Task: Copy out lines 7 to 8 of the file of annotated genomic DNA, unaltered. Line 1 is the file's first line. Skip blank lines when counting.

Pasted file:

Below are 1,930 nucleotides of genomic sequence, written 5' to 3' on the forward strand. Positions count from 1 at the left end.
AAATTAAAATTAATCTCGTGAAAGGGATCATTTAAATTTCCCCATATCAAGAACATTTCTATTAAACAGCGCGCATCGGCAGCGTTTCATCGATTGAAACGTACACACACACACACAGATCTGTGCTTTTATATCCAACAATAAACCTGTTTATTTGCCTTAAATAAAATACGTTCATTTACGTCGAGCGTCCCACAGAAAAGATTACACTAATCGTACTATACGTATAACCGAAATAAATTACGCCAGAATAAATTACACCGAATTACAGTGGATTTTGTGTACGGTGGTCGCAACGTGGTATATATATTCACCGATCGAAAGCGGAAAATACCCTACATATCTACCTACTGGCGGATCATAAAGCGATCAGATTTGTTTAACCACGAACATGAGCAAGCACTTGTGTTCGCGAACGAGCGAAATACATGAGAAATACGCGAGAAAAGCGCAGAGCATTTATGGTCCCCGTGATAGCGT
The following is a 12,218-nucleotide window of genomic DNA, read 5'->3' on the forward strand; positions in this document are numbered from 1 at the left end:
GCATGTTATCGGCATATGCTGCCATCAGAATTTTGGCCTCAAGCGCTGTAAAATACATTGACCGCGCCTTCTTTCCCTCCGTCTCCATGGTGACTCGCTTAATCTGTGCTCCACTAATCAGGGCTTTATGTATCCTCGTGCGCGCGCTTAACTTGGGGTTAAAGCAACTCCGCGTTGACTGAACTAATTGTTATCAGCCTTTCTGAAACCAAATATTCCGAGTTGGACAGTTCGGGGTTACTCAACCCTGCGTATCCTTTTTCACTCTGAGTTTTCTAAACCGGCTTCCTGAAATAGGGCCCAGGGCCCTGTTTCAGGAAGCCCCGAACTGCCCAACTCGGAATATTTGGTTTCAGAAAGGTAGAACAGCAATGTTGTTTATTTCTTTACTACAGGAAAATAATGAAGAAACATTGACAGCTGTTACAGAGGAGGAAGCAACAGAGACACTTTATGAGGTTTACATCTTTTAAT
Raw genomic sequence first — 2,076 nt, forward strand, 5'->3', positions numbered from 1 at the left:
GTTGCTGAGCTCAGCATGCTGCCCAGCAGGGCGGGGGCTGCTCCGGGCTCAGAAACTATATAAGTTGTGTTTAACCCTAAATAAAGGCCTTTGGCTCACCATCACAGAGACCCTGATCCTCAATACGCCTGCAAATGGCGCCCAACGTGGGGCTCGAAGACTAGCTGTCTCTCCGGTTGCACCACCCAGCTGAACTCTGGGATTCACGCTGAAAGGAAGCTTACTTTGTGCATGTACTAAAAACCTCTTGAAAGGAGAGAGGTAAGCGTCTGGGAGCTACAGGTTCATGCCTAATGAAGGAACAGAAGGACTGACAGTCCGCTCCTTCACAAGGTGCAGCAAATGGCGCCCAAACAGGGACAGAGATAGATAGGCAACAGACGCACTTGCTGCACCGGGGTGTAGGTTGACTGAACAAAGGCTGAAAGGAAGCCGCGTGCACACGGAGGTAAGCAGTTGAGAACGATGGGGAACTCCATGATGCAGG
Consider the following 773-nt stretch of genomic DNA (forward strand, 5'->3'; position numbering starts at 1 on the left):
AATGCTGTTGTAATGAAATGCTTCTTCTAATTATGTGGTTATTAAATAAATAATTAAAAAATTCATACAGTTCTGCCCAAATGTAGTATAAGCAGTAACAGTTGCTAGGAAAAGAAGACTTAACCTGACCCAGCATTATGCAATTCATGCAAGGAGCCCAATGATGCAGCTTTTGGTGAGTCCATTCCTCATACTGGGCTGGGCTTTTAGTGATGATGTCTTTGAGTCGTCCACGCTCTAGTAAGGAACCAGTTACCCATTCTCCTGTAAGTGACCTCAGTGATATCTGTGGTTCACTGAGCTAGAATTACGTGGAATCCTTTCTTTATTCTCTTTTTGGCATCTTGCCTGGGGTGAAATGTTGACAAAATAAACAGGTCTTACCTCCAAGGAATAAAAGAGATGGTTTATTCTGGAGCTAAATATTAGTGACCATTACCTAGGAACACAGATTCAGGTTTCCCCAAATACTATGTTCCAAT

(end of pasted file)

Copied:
Consider the following 773-nt stretch of genomic DNA (forward strand, 5'->3'; position numbering starts at 1 on the left):
AATGCTGTTGTAATGAAATGCTTCTTCTAATTATGTGGTTATTAAATAAATAATTAAAAAATTCATACAGTTCTGCCCAAATGTAGTATAAGCAGTAACAGTTGCTAGGAAAAGAAGACTTAACCTGACCCAGCATTATGCAATTCATGCAAGGAGCCCAATGATGCAGCTTTTGGTGAGTCCATTCCTCATACTGGGCTGGGCTTTTAGTGATGATGTCTTTGAGTCGTCCACGCTCTAGTAAGGAACCAGTTACCCATTCTCCTGTAAGTGACCTCAGTGATATCTGTGGTTCACTGAGCTAGAATTACGTGGAATCCTTTCTTTATTCTCTTTTTGGCATCTTGCCTGGGGTGAAATGTTGACAAAATAAACAGGTCTTACCTCCAAGGAATAAAAGAGATGGTTTATTCTGGAGCTAAATATTAGTGACCATTACCTAGGAACACAGATTCAGGTTTCCCCAAATACTATGTTCCAAT